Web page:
On Wednesday, President Trump signed an order to reverse an Obama-era memorandum, dictating the U.S. governments use of cyberweapons. By reversing the rules outlined in the classified memorandum known as Presidential Policy Directive 20, President Trump is making it easier for U.S. Cyber Command to deploy cyberweapons and interfere with adversarial cyberattacks on the United States.
The Presidential Policy Directive 20 (PPD-20) was signed in secret by President Obama after the Senate failed to pass the Cybersecurity Act of 2012. PPD-20 provided a framework for U.S. cybersecurity and established processes to be followed before the U.S. utilized cyberattacks on foreign adversaries. Offensive operations were often obstructed by a burdensome approval process whose chain of command extended across many agencies in the federal government.
Following the 2016 presidential election, some lawmakers questioned whether the bureaucratic hurdles in PPD-20 had restricted U.S. Cyber Commands ability to respond to Russian attempts to interfere in the election. By loosening restrictions on the use of cyberweapons, U.S. Cyber Command will be able to more forcefully deter foreign election influence and stymie intellectual property theft by meeting such threats head-on with a strong response.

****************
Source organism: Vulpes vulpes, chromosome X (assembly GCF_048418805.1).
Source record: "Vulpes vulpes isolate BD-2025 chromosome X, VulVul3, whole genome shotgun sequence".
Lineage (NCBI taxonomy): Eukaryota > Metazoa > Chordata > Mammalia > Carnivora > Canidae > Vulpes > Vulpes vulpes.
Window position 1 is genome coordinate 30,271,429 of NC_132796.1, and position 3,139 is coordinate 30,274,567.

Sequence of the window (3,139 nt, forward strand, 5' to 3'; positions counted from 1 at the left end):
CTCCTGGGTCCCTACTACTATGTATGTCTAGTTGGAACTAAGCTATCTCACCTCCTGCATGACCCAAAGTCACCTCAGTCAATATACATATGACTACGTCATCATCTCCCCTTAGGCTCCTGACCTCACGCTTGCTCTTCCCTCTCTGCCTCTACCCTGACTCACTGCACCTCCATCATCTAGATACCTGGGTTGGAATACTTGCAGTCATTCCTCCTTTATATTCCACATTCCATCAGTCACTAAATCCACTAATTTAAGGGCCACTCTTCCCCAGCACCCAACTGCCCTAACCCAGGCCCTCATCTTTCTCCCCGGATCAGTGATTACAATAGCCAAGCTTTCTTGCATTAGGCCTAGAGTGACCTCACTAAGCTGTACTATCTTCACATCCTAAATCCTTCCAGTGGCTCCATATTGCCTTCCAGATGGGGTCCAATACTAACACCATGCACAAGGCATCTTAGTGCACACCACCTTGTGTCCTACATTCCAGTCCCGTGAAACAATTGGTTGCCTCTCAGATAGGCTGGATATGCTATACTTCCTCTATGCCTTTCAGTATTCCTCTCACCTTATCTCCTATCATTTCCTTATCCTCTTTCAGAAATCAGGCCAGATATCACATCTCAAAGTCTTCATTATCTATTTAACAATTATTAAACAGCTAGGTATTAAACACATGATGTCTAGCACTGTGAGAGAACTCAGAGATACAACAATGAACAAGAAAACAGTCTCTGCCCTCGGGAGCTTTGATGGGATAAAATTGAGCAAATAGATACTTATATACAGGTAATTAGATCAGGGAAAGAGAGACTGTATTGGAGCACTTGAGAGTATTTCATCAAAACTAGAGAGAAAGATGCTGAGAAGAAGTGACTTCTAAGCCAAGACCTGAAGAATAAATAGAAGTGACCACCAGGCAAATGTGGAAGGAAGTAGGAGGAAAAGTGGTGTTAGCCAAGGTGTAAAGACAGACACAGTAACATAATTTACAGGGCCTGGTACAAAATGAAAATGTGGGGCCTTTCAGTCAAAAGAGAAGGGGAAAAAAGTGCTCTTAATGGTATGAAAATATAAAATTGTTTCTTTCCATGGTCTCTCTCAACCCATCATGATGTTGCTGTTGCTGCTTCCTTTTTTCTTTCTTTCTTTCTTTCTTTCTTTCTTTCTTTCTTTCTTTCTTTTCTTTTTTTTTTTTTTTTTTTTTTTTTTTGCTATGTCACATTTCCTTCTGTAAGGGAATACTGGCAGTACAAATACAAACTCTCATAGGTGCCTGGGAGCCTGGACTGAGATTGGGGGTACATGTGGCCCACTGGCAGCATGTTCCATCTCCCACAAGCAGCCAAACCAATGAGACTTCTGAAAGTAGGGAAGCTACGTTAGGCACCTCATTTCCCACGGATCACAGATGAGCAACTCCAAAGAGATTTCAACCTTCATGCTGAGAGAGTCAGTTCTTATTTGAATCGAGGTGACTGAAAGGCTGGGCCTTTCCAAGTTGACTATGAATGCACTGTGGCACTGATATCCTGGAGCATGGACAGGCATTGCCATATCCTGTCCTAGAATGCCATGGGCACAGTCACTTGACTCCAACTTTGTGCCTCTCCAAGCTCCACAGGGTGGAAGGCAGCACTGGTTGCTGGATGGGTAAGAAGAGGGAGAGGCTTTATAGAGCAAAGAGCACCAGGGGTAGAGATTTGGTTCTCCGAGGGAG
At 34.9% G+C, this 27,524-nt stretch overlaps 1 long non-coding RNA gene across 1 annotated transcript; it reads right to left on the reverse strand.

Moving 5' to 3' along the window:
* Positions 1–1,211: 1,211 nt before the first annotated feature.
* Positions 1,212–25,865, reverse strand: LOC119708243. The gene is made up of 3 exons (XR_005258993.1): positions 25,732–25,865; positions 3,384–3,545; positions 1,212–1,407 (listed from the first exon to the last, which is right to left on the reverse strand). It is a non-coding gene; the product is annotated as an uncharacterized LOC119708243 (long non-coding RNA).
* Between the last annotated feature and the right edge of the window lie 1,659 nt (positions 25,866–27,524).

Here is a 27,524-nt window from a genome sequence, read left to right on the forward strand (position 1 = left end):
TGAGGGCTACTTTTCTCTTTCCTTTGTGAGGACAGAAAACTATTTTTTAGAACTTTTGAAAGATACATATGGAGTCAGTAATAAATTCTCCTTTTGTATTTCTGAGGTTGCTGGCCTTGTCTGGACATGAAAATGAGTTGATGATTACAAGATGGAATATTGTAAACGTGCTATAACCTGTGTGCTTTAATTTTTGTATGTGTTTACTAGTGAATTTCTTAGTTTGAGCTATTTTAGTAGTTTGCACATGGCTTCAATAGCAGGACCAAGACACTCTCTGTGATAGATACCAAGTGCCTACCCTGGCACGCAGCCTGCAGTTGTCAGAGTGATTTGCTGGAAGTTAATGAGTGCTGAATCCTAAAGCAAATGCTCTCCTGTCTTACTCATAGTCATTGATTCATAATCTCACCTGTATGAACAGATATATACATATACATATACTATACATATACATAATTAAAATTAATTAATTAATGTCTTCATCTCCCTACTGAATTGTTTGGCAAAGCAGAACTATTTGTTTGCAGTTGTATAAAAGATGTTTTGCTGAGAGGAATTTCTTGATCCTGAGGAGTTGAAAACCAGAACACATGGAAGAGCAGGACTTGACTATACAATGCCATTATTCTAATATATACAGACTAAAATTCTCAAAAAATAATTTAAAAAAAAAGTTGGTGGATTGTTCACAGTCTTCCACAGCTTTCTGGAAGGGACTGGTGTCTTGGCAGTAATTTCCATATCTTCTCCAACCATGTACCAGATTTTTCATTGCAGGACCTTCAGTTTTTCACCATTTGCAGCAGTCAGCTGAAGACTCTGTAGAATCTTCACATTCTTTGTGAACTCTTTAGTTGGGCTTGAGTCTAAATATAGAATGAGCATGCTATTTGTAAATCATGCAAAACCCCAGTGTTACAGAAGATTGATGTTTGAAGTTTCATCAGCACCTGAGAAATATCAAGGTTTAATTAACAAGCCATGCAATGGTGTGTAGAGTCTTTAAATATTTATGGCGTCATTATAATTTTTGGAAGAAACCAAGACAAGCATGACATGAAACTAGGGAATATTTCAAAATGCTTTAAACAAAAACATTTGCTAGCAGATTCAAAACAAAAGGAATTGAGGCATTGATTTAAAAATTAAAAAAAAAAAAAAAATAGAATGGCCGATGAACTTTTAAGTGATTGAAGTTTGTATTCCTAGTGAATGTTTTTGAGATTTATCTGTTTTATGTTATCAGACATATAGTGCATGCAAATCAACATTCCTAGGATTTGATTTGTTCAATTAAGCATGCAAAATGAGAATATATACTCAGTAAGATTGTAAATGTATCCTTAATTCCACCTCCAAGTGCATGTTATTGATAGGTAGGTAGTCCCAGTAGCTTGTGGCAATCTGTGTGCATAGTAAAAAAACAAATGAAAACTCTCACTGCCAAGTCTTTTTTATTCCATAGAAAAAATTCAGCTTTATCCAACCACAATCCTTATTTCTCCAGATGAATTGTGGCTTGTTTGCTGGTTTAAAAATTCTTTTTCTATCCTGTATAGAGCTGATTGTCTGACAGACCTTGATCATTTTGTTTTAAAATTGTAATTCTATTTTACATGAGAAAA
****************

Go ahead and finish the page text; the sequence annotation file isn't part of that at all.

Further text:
Without fear of repercussions, foreign adversaries have been pillaging intellectual property from every sector of the American economy. High-value industries such as manufacturing are huge targets as was displayed with the recent theft of wind turbine technology from GE.
When you look at what’s happened since PPD-20 was signed (IP theft, Russian meddling in our election, and adversarial ransomware attacks like Petya and WannaCry) it becomes clear that the directive was constructed in ignorance by people who lacked an understanding of the threats we face in modern cyberspace. By reversing the directive, the United States should be able to operate with greater agility and deploy proactive defensive measures.